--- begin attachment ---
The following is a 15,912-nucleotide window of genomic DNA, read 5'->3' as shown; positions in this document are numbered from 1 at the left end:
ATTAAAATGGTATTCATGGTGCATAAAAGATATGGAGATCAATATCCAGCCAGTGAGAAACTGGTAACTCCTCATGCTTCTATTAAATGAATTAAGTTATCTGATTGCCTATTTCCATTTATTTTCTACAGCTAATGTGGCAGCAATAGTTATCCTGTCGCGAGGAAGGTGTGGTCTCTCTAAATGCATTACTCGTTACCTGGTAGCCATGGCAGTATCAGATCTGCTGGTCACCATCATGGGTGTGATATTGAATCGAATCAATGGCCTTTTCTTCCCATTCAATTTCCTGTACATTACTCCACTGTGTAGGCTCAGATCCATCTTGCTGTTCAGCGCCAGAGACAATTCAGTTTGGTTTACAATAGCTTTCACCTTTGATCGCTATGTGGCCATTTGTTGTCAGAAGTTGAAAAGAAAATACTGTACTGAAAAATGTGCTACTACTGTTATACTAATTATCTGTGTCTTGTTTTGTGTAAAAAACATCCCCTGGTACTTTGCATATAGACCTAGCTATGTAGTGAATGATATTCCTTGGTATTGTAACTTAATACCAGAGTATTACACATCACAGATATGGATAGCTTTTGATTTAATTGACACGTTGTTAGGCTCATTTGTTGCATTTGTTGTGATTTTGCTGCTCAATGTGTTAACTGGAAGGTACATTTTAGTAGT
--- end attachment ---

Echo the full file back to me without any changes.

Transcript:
The following is a 15,912-nucleotide window of genomic DNA, read 5'->3' as shown; positions in this document are numbered from 1 at the left end:
ATTAAAATGGTATTCATGGTGCATAAAAGATATGGAGATCAATATCCAGCCAGTGAGAAACTGGTAACTCCTCATGCTTCTATTAAATGAATTAAGTTATCTGATTGCCTATTTCCATTTATTTTCTACAGCTAATGTGGCAGCAATAGTTATCCTGTCGCGAGGAAGGTGTGGTCTCTCTAAATGCATTACTCGTTACCTGGTAGCCATGGCAGTATCAGATCTGCTGGTCACCATCATGGGTGTGATATTGAATCGAATCAATGGCCTTTTCTTCCCATTCAATTTCCTGTACATTACTCCACTGTGTAGGCTCAGATCCATCTTGCTGTTCAGCGCCAGAGACAATTCAGTTTGGTTTACAATAGCTTTCACCTTTGATCGCTATGTGGCCATTTGTTGTCAGAAGTTGAAAAGAAAATACTGTACTGAAAAATGTGCTACTACTGTTATACTAATTATCTGTGTCTTGTTTTGTGTAAAAAACATCCCCTGGTACTTTGCATATAGACCTAGCTATGTAGTGAATGATATTCCTTGGTATTGTAACTTAATACCAGAGTATTACACATCACAGATATGGATAGCTTTTGATTTAATTGACACGTTGTTAGGCTCATTTGTTGCATTTGTTGTGATTTTGCTGCTCAATGTGTTAACTGGAAGGTACATTTTAGTAGT